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Nasal Septal Hematoma and Abscess in Children: An Uncommon Otorhinolaryngology Emergency Revisited.

OBJECTIVE: To evaluate the demographic factors, trauma type, treatment, and long-term results in patients with nasal septal hematoma (NSH) and nasal septal abscess (NSA) in pediatric age group.

METHODS: Between the years 2006 and 2019, patients who received a diagnosis of NSA and NSH were included for the study. Demographic data, the surgical findings, and long-term follow-up results were recorded.

RESULTS: A total of 68 patients were identified. Forty-five patients were diagnosed as NSA and 23 patients were diagnosed with NSA. Mean age of the patients was 7.00 ± 3.33 years. Patients did not differ in terms of age, gender, and etiology. Mean duration of the symptoms was significantly high in NSA group (4.11 ± 4.00 days for NSH and 7.61 ± 7.71 days for NSA, P = 0.011). Associated nasal fracture was significantly high in NSH group. Previous nasal examination was significantly high in NSA group. Epistaxis was present significantly high in NSH group (P = 0.013). Fever and purulent nasal discharge was observed significantly high in NSA group. Forty-seven (n = 47) patients can be reevaluated for long-term deformity (NSH, n = 34 [72.34%] and NSA, n = 13 [27.65%]). Mean follow-up period of the patients was 8.7 years. In total, 61.7% of the patients experienced minor or major sequelae. Both NSA and NSH groups did not differ in terms of minor sequelae and major sequelae. No sequleae was significantly high in NSH group (for NSH n = 17/34-(50,0%); for NSA n = 1/13- (7,7%), p = 0.008). Both NSA and NSH groups did not differ in terms of no sequelae and minor sequelae.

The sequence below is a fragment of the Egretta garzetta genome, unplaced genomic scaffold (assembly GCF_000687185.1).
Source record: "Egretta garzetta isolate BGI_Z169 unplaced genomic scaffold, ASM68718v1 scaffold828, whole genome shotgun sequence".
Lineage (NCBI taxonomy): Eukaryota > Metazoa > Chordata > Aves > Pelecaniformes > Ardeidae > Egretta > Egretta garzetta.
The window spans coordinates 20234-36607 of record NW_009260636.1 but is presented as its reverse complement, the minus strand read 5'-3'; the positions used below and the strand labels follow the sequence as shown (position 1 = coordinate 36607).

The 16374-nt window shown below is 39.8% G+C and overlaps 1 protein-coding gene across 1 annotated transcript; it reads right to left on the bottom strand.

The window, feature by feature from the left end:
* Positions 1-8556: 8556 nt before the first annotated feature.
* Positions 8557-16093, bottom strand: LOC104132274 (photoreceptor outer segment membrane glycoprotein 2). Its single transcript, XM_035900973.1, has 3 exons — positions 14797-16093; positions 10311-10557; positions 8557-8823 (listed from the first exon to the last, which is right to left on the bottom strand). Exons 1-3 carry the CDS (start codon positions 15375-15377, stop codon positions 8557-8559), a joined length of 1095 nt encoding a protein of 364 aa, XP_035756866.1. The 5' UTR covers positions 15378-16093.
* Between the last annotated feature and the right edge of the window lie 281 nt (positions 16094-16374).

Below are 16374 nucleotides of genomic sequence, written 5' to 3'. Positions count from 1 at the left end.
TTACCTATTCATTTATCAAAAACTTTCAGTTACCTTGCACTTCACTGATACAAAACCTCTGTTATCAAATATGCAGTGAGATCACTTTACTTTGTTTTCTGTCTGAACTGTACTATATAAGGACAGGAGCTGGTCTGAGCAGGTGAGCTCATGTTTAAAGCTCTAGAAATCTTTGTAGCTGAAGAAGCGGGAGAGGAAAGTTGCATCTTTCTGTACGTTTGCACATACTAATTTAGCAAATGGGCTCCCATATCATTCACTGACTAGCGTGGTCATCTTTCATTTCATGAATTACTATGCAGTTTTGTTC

CONCLUSION: The NSH and NSA are uncommon conditions that needed prompt diagnosis and intervention.

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